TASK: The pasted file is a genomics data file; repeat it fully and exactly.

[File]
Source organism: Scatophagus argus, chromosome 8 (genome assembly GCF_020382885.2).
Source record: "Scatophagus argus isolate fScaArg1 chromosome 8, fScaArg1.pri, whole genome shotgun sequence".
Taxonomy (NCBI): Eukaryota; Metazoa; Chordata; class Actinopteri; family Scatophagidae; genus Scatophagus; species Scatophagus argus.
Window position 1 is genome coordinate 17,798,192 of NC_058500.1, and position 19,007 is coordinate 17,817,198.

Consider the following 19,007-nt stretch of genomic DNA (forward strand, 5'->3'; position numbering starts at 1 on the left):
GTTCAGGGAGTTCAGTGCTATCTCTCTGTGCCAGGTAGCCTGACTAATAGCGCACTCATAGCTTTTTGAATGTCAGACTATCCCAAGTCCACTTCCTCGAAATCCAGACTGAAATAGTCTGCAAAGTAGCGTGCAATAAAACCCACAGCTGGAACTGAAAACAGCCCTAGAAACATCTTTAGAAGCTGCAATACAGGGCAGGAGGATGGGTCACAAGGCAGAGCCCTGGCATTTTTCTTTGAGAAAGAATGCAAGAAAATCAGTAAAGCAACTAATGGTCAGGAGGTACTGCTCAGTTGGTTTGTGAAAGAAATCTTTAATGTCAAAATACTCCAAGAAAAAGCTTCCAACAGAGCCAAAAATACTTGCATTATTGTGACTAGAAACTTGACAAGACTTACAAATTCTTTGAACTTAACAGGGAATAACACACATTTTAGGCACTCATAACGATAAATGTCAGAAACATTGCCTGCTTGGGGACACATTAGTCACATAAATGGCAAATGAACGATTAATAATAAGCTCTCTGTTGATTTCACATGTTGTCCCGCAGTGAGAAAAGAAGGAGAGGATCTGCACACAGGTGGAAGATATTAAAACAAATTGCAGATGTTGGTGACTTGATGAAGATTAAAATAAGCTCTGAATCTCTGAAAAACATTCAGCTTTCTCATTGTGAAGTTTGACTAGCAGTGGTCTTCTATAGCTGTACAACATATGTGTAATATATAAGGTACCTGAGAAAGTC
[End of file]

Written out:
Source organism: Scatophagus argus, chromosome 8 (genome assembly GCF_020382885.2).
Source record: "Scatophagus argus isolate fScaArg1 chromosome 8, fScaArg1.pri, whole genome shotgun sequence".
Taxonomy (NCBI): Eukaryota; Metazoa; Chordata; class Actinopteri; family Scatophagidae; genus Scatophagus; species Scatophagus argus.
Window position 1 is genome coordinate 17,798,192 of NC_058500.1, and position 19,007 is coordinate 17,817,198.

Consider the following 19,007-nt stretch of genomic DNA (forward strand, 5'->3'; position numbering starts at 1 on the left):
GTTCAGGGAGTTCAGTGCTATCTCTCTGTGCCAGGTAGCCTGACTAATAGCGCACTCATAGCTTTTTGAATGTCAGACTATCCCAAGTCCACTTCCTCGAAATCCAGACTGAAATAGTCTGCAAAGTAGCGTGCAATAAAACCCACAGCTGGAACTGAAAACAGCCCTAGAAACATCTTTAGAAGCTGCAATACAGGGCAGGAGGATGGGTCACAAGGCAGAGCCCTGGCATTTTTCTTTGAGAAAGAATGCAAGAAAATCAGTAAAGCAACTAATGGTCAGGAGGTACTGCTCAGTTGGTTTGTGAAAGAAATCTTTAATGTCAAAATACTCCAAGAAAAAGCTTCCAACAGAGCCAAAAATACTTGCATTATTGTGACTAGAAACTTGACAAGACTTACAAATTCTTTGAACTTAACAGGGAATAACACACATTTTAGGCACTCATAACGATAAATGTCAGAAACATTGCCTGCTTGGGGACACATTAGTCACATAAATGGCAAATGAACGATTAATAATAAGCTCTCTGTTGATTTCACATGTTGTCCCGCAGTGAGAAAAGAAGGAGAGGATCTGCACACAGGTGGAAGATATTAAAACAAATTGCAGATGTTGGTGACTTGATGAAGATTAAAATAAGCTCTGAATCTCTGAAAAACATTCAGCTTTCTCATTGTGAAGTTTGACTAGCAGTGGTCTTCTATAGCTGTACAACATATGTGTAATATATAAGGTACCTGAGAAAGTC